By Frank Bucholtz/Special to Black Press Media
Very few Canadians are familiar with the deep-rooted part the Metis people played in the history of Canada.
Most people’s knowledge of Metis people begins and ends with Louis Riel, who was a leader in the movement to preserve land rights in Manitoba as it opened for settlement, and in making Manitoba Canada’s first western province.
Riel also was a key force in what today’s Metis people call the “Riel Resistance” in 1885, which had profound effects on the treatment of Aboriginal people, patterns of settlement, and even the completion of the Canadian Pacific Railway.
Riel was hanged for his part in that movement – a move that led to a profound gulf between Quebec and English-speaking provinces for generations.
Kelly Sears is determined to educate as many people as possible about the complete role Metis people have played in Canada and, in particular, to pass the knowledge and culture of the Metis to the younger generation.
As someone who only found out she was Metis in her 30s, Sears wants as many people as possible to dig deeper to find out if they have Metis ancestry.
Even if they do not, she believes the rich culture and heritage of the Metis people deserves to be highlighted much more than it is.
The Metis people are considered one of three Indigenous peoples in Canada, along with First Nations and Inuit.
As of 2016, the census recorded 587,545 Metis people in Canada.
They are of mixed First Nation and European ancestry, with many of the European ancestors being of French background.
Sears is president of Waceya Metis Society.
Her organization is responsible for connecting with Metis people in Langley and White Rock. The society shares an office in Cloverdale with a similar society responsible for Metis people in Surrey and Delta.
Waceya helps Metis people register with the federal government, and is aware of about 1,000 Metis people in Langley alone. She does not have any numbers for White Rock.
She was born in Vancouver and grew up in Surrey, graduating from Semiahmoo Secondary.
She was unaware that she was Metis, as both of her parents denied that they had any Metis connections. Nevertheless, because she had darker skin and black hair, she was often called derogatory names at school.
She particularly recalls one incident in White Rock. She was at a friend’s home, and the friend’s mother hosted a bridge party. She introduced her daughter to the visitors and then added “and this is her little Indian friend.”
That comment still hurts today, she said.
When she was in her 30s, she and her sister went to the Cloverdale Library to search through its genealogical records.
It did not take long to discover that they were Metis.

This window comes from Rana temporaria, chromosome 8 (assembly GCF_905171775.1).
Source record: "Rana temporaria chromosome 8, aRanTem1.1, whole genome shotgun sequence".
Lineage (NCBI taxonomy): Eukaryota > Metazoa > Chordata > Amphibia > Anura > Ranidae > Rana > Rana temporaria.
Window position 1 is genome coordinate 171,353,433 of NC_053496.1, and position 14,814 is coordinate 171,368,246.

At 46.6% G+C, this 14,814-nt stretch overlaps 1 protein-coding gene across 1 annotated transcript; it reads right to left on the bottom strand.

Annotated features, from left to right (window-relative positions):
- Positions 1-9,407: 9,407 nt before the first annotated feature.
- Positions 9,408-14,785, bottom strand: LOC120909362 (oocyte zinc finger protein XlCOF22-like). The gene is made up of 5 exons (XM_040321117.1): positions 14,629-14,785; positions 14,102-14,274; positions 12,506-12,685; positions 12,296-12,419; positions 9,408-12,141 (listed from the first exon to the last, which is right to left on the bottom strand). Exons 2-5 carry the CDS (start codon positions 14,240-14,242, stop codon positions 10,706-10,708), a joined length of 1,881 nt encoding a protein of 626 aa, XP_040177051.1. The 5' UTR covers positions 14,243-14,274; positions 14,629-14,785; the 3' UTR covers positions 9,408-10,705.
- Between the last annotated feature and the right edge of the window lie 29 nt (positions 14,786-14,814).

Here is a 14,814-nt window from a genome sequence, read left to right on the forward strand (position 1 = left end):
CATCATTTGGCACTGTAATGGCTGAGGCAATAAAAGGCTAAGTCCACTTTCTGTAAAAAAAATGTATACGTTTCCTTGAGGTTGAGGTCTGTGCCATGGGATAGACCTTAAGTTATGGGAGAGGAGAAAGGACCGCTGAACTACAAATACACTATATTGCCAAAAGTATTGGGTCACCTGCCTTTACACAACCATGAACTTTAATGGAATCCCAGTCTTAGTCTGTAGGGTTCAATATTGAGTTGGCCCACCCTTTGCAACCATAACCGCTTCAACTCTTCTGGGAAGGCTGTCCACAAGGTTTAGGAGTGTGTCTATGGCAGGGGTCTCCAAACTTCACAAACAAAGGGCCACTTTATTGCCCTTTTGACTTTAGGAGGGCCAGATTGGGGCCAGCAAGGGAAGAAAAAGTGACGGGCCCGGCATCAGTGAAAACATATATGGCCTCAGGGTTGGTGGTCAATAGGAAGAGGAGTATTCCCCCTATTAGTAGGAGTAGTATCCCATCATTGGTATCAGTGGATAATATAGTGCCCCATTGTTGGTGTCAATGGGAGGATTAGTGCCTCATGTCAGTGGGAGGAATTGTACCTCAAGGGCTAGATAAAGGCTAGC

They also found the army records of their maternal grandfather, who was with the Canadian Army in the First World War.
He was listed as “Metis.”
He was a horse trainer and had accompanied a shipment of horses to the front. During that time, he was not allowed above deck.
He came back and soon married, living in Saskatchewan’s Meadow Lake-Duck Lake region – scene of the 1885 standoff.
Her parents moved to B.C., as many people from the Prairies did, and Sears believes they may have done so to escape the accusation that was levelled in many Prairie communities that they were Aboriginal.
Many of the children of these families were never told about their background.
She has also documented a case of a family member being denied service in a Chinese restaurant in a small Saskatchewan town because he was deemed to be Aboriginal.
After she found out about her background, she sought out organizations that taught more about the Metis.
She got involved with a dance group founded by Bev Lambert, and was part of a Surrey Metis group headed by longtime Surrey photographer Ken Fisher, who also discovered his Metis roots as an adult.
Sears has been part of the Waceya group for about six years, now.
The society wants to help people find out about their roots and learn more about their rich culture.
The society regularly sets up booths at events in the community, such as an open house at the Alder Grove Heritage Society’s museum late this summer and was represented by young dancers performed at the new Valley West Stampede during the Labour Day weekend in Langley.
Young people are offered activities to take part in, such as jig dancing. And there are plans to offer fiddle lessons this fall. Sears is currently looking for donations of violins.
They are reaching out via social media sites such as TikTok and Twitter to connect with young people.
Sears said they want young people to be involved, and are organizing activities they will enjoy being part of.
“Our history is out there, but it is still not taught,” she said. “Our culture is both First Nations and European – mixed to become our own.”
She noted that Metis people helped early settlers on the Prairies to survive by providing furs and pemmican during the long, cold winters.
The society hosts regular drop-in sessions for seniors and other people, and wants to record the memories of seniors for future generations.
A future event the society will take part – to mark Louis Riel Day (which is on the anniversary of his execution on Nov. 16), falls on Nov. 20 at the Fort Langley National Historic Site between 1 and 4 p.m. Their performance will highlight the youth jiggers (dancers) and their cultural speakers.
Waceya Metis Society’s office at 5631A 176A St., and is open from 10 a.m. to 2 p.m. Mondays through Fridays.
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